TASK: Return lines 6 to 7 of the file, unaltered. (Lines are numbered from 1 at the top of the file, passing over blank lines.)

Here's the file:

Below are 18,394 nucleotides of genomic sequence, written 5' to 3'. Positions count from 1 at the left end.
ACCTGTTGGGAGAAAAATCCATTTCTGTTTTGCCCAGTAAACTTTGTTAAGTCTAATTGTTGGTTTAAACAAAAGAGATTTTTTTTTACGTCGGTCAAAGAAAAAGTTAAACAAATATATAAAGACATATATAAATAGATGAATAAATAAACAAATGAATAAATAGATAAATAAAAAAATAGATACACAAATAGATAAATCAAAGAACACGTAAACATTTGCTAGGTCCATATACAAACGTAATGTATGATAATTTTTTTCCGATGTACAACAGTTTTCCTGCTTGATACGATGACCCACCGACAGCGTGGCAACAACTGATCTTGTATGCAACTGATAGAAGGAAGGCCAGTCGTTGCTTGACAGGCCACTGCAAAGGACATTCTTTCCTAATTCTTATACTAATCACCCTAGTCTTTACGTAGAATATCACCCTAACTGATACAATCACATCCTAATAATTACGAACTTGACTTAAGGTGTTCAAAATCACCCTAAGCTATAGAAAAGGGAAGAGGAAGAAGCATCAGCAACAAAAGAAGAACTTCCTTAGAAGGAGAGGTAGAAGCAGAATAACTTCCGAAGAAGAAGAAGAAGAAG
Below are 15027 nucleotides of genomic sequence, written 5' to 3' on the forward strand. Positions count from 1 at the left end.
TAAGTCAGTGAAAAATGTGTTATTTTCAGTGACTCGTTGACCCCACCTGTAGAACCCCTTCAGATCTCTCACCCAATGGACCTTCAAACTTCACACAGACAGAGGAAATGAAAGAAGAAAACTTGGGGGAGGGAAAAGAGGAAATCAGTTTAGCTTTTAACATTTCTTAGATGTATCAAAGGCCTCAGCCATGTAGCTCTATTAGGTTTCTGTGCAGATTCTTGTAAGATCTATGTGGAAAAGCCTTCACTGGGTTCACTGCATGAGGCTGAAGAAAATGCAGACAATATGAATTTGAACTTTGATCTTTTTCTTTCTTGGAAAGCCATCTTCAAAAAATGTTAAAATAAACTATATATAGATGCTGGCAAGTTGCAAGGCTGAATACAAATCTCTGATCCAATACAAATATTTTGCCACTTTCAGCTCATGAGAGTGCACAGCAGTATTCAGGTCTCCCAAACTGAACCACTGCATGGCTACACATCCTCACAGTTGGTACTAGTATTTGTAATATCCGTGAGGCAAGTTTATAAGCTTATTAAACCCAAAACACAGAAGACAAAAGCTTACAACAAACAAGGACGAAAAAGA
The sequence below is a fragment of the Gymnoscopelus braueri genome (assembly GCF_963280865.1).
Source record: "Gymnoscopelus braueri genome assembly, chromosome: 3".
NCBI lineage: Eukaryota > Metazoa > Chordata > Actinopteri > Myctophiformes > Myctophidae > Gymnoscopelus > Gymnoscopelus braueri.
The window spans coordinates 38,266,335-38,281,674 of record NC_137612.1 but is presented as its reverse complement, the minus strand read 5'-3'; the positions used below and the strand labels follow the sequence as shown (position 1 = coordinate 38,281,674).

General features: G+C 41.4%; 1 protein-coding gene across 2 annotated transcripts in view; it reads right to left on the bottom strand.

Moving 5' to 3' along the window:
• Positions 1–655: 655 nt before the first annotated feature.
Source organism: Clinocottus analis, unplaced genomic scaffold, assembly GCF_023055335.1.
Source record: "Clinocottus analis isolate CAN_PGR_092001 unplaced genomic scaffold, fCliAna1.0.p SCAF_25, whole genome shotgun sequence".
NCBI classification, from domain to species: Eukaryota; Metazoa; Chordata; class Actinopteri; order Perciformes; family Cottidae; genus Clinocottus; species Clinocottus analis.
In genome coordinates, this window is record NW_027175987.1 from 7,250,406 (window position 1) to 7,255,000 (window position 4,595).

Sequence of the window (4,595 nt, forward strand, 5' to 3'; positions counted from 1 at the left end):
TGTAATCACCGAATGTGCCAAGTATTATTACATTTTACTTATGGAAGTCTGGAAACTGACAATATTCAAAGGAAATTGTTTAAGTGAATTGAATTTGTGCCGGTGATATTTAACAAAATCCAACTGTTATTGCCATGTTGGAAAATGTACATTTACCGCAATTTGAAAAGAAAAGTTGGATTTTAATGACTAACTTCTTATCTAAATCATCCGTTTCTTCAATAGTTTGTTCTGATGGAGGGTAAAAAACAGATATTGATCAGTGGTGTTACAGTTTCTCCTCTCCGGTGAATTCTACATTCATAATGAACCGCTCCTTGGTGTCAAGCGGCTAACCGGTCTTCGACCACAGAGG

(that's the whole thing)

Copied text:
Source record: "Gymnoscopelus braueri genome assembly, chromosome: 3".
NCBI lineage: Eukaryota > Metazoa > Chordata > Actinopteri > Myctophiformes > Myctophidae > Gymnoscopelus > Gymnoscopelus braueri.